Testing is ordered to help diagnose sepsis, distinguish it from other conditions, and to evaluate and monitor the function of the affected person's organs, blood oxygenation, and acid-base balance.
Testing may include:
- Blood culture – to detect microorganisms and evaluate their susceptibility to antimicrobial drugs
- Urine culture and cultures of other body fluids as indicated – to detect the source and type of infection
- CBC (Complete blood count) – to evaluate red and white blood cells and platelets
- Lactate – increased levels can indicate organ dysfunction
- Blood gases – to evaluate oxygen in the blood and acid-base balance
- Procalcitonin – sometimes used to distinguish sepsis and other conditions that cause similar symptoms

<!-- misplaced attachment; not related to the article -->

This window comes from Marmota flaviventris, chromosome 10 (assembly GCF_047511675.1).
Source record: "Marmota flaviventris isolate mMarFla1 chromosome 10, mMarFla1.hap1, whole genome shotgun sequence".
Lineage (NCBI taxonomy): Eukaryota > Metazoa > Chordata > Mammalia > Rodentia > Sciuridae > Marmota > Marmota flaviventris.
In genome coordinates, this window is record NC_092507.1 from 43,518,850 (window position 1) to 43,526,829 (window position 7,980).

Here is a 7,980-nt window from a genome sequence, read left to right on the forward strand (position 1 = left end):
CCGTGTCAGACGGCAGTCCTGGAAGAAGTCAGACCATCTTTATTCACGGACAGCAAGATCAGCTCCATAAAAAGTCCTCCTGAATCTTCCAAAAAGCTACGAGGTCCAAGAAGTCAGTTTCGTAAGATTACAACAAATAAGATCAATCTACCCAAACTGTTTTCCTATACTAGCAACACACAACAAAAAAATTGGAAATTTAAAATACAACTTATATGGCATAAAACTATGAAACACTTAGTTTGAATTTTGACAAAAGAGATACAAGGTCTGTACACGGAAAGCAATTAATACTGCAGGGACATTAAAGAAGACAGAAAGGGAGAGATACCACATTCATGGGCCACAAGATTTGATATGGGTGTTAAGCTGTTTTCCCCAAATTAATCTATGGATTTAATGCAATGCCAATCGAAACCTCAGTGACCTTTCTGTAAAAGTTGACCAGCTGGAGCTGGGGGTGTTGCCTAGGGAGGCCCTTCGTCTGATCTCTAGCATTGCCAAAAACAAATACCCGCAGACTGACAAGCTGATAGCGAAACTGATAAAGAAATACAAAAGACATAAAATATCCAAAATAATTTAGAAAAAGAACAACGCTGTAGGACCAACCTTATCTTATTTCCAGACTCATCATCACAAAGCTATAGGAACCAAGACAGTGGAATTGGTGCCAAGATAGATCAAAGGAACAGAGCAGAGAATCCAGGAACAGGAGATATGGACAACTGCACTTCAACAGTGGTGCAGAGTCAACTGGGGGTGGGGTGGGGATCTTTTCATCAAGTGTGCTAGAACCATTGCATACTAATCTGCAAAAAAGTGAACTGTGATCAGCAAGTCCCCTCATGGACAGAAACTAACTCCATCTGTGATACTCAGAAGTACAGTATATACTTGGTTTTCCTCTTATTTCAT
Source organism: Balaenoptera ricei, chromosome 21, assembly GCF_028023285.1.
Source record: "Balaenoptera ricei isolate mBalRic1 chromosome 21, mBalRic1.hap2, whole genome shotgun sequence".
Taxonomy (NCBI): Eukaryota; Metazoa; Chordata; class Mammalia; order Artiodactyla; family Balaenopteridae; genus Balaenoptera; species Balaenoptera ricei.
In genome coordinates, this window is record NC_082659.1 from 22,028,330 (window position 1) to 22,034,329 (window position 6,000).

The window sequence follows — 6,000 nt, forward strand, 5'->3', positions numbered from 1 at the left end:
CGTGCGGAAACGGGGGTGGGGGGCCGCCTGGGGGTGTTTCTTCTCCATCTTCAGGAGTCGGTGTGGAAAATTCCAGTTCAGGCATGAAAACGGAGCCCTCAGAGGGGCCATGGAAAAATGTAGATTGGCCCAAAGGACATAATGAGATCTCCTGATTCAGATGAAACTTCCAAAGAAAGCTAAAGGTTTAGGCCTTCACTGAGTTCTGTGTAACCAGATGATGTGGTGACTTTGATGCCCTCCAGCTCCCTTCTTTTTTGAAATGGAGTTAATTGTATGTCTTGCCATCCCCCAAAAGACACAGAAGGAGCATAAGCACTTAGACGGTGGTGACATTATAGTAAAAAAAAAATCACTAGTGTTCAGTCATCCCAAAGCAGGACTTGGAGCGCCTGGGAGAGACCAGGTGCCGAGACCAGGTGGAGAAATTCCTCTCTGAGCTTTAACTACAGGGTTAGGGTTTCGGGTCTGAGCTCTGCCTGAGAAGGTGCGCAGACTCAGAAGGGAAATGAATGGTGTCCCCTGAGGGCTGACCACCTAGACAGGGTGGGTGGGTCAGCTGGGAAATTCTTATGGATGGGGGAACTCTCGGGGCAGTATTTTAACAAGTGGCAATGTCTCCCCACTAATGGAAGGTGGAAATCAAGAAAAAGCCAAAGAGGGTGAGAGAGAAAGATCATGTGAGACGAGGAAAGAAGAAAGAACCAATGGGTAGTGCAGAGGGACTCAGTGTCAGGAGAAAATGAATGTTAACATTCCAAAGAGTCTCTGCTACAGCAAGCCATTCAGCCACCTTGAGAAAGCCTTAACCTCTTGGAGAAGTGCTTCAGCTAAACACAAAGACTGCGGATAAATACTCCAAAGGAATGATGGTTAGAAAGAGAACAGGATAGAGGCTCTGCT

- Comprehensive metabolic panel (CMP) – to monitor organ status, electrolyte balance, and blood glucose
- PT and/or PTT or other clotting tests to evaluate clotting status
- C-reactive protein (CRP) – to detect inflammation in the body
May be ordered to evaluate organ status, detect complications, and to detect location of infection:
- ECG – to evaluate heart rhythm or injury
- CT (Computed Tomography) scan
- MRI (Magnetic Resonance Imaging)
For more on imaging studies, see the web site Radiologyinfo.org.